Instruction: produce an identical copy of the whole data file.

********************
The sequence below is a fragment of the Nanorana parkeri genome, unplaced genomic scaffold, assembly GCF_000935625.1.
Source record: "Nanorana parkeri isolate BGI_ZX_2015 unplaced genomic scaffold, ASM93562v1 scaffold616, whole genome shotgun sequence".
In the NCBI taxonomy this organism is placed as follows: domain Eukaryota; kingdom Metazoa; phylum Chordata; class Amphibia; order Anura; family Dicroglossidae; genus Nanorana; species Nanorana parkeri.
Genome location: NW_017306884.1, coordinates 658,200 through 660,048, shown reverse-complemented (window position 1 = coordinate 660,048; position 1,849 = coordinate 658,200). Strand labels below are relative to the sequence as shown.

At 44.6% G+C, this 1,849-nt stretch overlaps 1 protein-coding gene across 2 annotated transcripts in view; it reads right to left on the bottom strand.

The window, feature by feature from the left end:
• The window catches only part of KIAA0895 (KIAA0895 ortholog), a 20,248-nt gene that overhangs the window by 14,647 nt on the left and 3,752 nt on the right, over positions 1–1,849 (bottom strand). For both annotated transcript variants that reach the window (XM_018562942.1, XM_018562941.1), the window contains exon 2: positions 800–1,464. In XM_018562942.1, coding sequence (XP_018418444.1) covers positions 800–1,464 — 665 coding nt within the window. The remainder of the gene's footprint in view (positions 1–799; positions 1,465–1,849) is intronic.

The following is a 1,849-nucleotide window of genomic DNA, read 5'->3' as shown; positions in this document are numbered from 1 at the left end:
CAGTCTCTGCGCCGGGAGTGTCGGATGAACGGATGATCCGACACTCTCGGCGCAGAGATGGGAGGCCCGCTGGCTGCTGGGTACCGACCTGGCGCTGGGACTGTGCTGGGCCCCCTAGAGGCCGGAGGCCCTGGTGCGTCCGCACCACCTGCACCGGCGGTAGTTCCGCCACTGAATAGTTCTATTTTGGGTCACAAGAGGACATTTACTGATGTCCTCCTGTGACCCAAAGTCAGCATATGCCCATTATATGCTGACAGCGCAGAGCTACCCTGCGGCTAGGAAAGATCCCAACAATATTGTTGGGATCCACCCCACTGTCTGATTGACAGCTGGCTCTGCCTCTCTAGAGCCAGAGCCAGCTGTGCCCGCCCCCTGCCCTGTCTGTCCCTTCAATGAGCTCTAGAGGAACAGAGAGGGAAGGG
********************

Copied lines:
The sequence below is a fragment of the Nanorana parkeri genome, unplaced genomic scaffold, assembly GCF_000935625.1.
Source record: "Nanorana parkeri isolate BGI_ZX_2015 unplaced genomic scaffold, ASM93562v1 scaffold616, whole genome shotgun sequence".
In the NCBI taxonomy this organism is placed as follows: domain Eukaryota; kingdom Metazoa; phylum Chordata; class Amphibia; order Anura; family Dicroglossidae; genus Nanorana; species Nanorana parkeri.
Genome location: NW_017306884.1, coordinates 658,200 through 660,048, shown reverse-complemented (window position 1 = coordinate 660,048; position 1,849 = coordinate 658,200). Strand labels below are relative to the sequence as shown.

At 44.6% G+C, this 1,849-nt stretch overlaps 1 protein-coding gene across 2 annotated transcripts in view; it reads right to left on the bottom strand.

The window, feature by feature from the left end:
• The window catches only part of KIAA0895 (KIAA0895 ortholog), a 20,248-nt gene that overhangs the window by 14,647 nt on the left and 3,752 nt on the right, over positions 1–1,849 (bottom strand). For both annotated transcript variants that reach the window (XM_018562942.1, XM_018562941.1), the window contains exon 2: positions 800–1,464. In XM_018562942.1, coding sequence (XP_018418444.1) covers positions 800–1,464 — 665 coding nt within the window. The remainder of the gene's footprint in view (positions 1–799; positions 1,465–1,849) is intronic.

The following is a 1,849-nucleotide window of genomic DNA, read 5'->3' as shown; positions in this document are numbered from 1 at the left end:
CAGTCTCTGCGCCGGGAGTGTCGGATGAACGGATGATCCGACACTCTCGGCGCAGAGATGGGAGGCCCGCTGGCTGCTGGGTACCGACCTGGCGCTGGGACTGTGCTGGGCCCCCTAGAGGCCGGAGGCCCTGGTGCGTCCGCACCACCTGCACCGGCGGTAGTTCCGCCACTGAATAGTTCTATTTTGGGTCACAAGAGGACATTTACTGATGTCCTCCTGTGACCCAAAGTCAGCATATGCCCATTATATGCTGACAGCGCAGAGCTACCCTGCGGCTAGGAAAGATCCCAACAATATTGTTGGGATCCACCCCACTGTCTGATTGACAGCTGGCTCTGCCTCTCTAGAGCCAGAGCCAGCTGTGCCCGCCCCCTGCCCTGTCTGTCCCTTCAATGAGCTCTAGAGGAACAGAGAGGGAAGGG